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G20 Hamburg_2017

Group photo of the 2017 G20 Summit in Hamburg, Germany. 

To one and all, happy belated Independence Day. Yes, this past week Americans celebrated the fact that, twelve score and one years ago, “our fathers brought forth on this continent, a new nation, conceived in liberty, and dedicated to the proposition that all men are created equal.”

As a kid, July 4th was always one of my favorite times of the year. How could it not be. It was summer. School was out. And it was all about baseball, backyard barbeques with family, and lots of stuff that went boom!

America’s Bicentennial year of 1976 I remember as if it were yesterday. Recently I was reminded how long ago it really was when President Trump made some comment about the upcoming 250th anniversary of America’s independence. Good grief! Where did time go?

Well, even thought a lot of Independence Days have come and gone since 1976, I still love the day for all the same reasons I did back then. An a few more to boot.

You see, when I was a child, I didn’t really grasp the importance of liberty and freedom from tyranny. But as an adult, and one who has been eyewitness to the kind of gross usurpations of liberty governments are capable of, I have come more and more to appreciate the bold stand for liberty of America’s founding generation.

One important facet of the American Revolution that is almost entirely forgotten in the present day is that it represents the political flowering of the Protestant Reformation. Simply put, no Reformation, no United States of America.

In the beginning all America was Protestant – 98 percent of the people. The numbers we have for church affiliation in the seventeenth and eighteenth century America show that three – fourths of Americans were Calvinists of one flavor or another. Puritan, Pilgrim, Presbyterian, Baptist, German Reformed, Lutheran, Congregationalist, and Episcopal. There were few Catholics, almost no Jews or Methodists, and no Muslims, Mormons, Moonies, Buddhists, Confucianists, Hindus, or atheists. Had there been any large numbers of these groups, there would have been no America as we have known it, not because the people who hold these views are somehow inferior, but because the views themselves are inferior: They are logically incapable of creating and sustaining a free society (John Robbins, Rebuilding American Freedom in the Twenty-First Century).

It was biblical political philosophy, not the thought of ancient Greece and Rome, that is the cause of America’s historic, if not present, commitment to limited constitutional government and private property.

The widespread preaching of, and belief in, the Gospel of Justification by Faith Alone created a whole new civilization in the nations influenced by the Reformation. And not only that, but the political implications of the Reformation created a whole new system of international relations called the Westphalian World Order (WWO).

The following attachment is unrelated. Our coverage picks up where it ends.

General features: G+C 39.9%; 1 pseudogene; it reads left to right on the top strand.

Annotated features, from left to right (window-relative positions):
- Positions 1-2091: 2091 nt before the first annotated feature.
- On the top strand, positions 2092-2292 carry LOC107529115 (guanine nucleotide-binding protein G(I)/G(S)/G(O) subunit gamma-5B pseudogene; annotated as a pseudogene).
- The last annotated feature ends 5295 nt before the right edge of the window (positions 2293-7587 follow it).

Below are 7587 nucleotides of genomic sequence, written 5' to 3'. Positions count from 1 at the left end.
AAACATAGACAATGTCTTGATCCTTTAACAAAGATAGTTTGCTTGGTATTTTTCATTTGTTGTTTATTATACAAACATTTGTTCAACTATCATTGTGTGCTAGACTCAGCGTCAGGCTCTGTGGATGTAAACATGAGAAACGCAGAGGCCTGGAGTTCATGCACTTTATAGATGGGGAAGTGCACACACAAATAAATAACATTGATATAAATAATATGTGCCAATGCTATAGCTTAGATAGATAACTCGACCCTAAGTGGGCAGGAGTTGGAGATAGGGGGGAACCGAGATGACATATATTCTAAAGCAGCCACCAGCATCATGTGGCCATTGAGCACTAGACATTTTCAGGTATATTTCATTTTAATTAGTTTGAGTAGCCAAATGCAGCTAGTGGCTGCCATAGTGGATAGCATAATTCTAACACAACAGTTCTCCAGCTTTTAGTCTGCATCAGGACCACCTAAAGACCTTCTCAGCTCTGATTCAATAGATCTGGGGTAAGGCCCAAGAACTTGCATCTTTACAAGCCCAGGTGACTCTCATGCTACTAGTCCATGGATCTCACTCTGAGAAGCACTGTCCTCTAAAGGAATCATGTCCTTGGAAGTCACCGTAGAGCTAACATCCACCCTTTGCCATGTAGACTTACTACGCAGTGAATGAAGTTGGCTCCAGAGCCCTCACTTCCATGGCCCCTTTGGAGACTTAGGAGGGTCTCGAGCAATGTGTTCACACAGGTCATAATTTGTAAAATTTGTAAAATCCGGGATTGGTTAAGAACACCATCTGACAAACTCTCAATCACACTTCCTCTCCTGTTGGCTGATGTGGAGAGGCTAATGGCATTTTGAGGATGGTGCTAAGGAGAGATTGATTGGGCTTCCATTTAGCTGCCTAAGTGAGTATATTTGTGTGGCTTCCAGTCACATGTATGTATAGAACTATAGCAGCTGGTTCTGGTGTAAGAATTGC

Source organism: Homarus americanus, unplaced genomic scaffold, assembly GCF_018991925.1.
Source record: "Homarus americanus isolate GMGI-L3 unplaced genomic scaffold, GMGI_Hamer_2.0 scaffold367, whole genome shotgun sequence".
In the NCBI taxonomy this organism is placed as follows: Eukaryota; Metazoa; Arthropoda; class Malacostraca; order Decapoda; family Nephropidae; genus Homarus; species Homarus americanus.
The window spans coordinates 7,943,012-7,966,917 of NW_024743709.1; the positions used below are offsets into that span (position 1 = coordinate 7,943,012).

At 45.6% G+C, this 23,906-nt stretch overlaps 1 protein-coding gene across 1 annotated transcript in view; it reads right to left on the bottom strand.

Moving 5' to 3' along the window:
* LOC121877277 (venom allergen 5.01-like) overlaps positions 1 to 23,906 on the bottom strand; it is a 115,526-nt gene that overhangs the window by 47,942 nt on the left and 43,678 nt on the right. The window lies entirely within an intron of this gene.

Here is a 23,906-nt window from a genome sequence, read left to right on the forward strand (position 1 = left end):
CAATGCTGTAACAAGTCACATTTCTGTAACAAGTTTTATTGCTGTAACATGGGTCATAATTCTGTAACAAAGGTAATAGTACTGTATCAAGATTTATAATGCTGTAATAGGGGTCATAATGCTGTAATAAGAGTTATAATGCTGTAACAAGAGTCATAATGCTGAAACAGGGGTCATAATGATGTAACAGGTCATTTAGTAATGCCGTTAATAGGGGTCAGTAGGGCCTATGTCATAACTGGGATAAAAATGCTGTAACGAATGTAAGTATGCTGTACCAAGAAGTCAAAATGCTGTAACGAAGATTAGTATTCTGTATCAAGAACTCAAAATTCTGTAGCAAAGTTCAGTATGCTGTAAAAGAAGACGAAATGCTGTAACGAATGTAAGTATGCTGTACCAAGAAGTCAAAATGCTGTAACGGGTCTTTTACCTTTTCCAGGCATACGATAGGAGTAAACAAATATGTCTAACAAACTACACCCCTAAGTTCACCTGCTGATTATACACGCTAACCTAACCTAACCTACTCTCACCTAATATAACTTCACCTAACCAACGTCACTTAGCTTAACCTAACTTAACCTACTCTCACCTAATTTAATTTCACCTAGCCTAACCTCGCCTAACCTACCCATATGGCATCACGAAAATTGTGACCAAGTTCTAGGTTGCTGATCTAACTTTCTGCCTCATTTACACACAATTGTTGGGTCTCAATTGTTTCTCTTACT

Pre-Westphalian Europe was a mixture of declining empires, retreating feudal lords and an emerging class of traders and capitalist entrepreneurs with the Church remaining very influential as an instrument of European governance. The Treaty of Westphalia of 1648, brought to an end the Thirty Years’ War, the first pan-European war in history. Under the terms of the peace settlement, a number of countries were confirmed in their sovereignty over territories. They were empowered to contract treaties with one another and with foreign powers. In a nutshell the central authority of the empire was replaced almost entirely by the sovereignty of about 300 princes. The Peace Treaty was a turning point in the mutual recognition of sovereignty rights. Although the signatories of the treaty had only the peace of Europe as their ultimate objective, the unintended consequence of their efforts was to create a global order based on a “State System” (KImon Valaskakis, Westphalia II: The Real Millennium Challenge).

While it may seem like common sense to some, the idea that a nation state has the right to conduct its own affairs free from outside influence was a revolutionary idea in its time. Inspired by the Reformation, the vested powers of the day, most notably the Roman Church-State – note well that Valaskakis mentions that “the Church remain[ed] very influential as an instrument of European governance – fought against Westphalian Sovereignty and the emerging WWO with all their might. But simply put, the good guys won, the bad guys lost, and a new and better civilization emerged from feudal darkness.

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Sanders and Vought

Bernie Sanders questions Russell Vought in Senate confirmation hearing, 6/7/2017.

Tolerance. It may be the single dominate buzzword or out time. Everyone has heard of it. Progressives claim to have it. Conservatives are berated for lacking it. All must bow down to it. Yet rarely does anyone attempt to define it.

There is a Christian sense to the term “tolerance,” one to which any believer in Jesus Christ would readily affirm, “You shall love your neighbor as yourself.” As Christians, we are to treat others as we ourselves would like to be treated, “for this is the law and the prophets.”

Negatively, tolerance in the Christian sense does not mean agreeing with everybody, saying that all ideas about God, ethics, politics or economics are equally true. There is truth, and there is falsehood. There is darkness and there is light. The prophet Isaiah condemned those who put darkness for light and light for darkness. As Christians, we are called to proclaim the truth and expose the lie.